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If you want to save the restaurant industry, you’re going to have to pay as a consumer, according to panelists at the Curbivore conference in Downtown Los Angeles on Friday.
During a panel moderated by dot.LA reporter Keerthi Vedantam, restaurateurs and founders weighed in on the highs and lows of the industry since the pandemic first shut down in-person dining establishments nationwide in early 2020.
While profitability has always been a challenge for the restaurant business, it’s only been exacerbated amid pandemic-induced supply chain and labor issues, according to Josh Kopel, a restaurateur and president of California Restaurant Association’s Los Angeles chapter.
“We can’t make any money and there are a variety of reasons why, but the biggest is that we haven’t figured out how to explain to you how much food costs in a way that will make you willing to pay for it,” Kopel said. “Your burger costs $24—it just does.”
What’s more, online platforms like DoorDash and Uber Eats have faced criticism for cornering the market for online ordering and deliveries while charging hefty fees. In turn, some restaurateurs have opted instead for emerging platforms like Snackpass and Shef.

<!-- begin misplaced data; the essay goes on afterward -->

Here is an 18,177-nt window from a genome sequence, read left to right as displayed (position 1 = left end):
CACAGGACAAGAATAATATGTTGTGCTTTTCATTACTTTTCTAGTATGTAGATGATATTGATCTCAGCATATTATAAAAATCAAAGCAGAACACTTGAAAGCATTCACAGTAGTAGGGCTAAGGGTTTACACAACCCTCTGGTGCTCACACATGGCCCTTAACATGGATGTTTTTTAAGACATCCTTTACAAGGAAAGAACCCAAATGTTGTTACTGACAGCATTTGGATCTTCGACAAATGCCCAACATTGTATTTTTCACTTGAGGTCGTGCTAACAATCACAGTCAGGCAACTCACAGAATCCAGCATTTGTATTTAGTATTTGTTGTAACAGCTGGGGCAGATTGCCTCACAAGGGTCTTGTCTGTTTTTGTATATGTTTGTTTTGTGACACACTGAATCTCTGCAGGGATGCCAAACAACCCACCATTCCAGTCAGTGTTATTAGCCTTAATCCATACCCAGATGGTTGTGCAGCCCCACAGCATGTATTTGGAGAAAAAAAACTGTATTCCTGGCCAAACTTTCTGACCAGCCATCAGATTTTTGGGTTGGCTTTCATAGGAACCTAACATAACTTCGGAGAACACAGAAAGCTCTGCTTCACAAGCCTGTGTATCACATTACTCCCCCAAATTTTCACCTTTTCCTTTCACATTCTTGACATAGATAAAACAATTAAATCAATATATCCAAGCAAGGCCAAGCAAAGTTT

Restaurant tech journalist Kristen Hawley noted that third-party apps are “building a wall” between the customer and the restaurant, even as consumers become more aware than ever of the industry’s razor-thin profit margins. She and other panelists urged customers to talk to restaurant owners about how to support them to keep the industry afloat.
Heather Kuklin, founder and chef of gluten-free vegan bakery Madame Shugah, noted that she sometimes gets grief from customers for charging $7 for a moist loaf, her version of muffins.
“They think I sit around with influencers all day while fairies are making my s---, but here I am with carpal tunnel,” Kuklin quipped.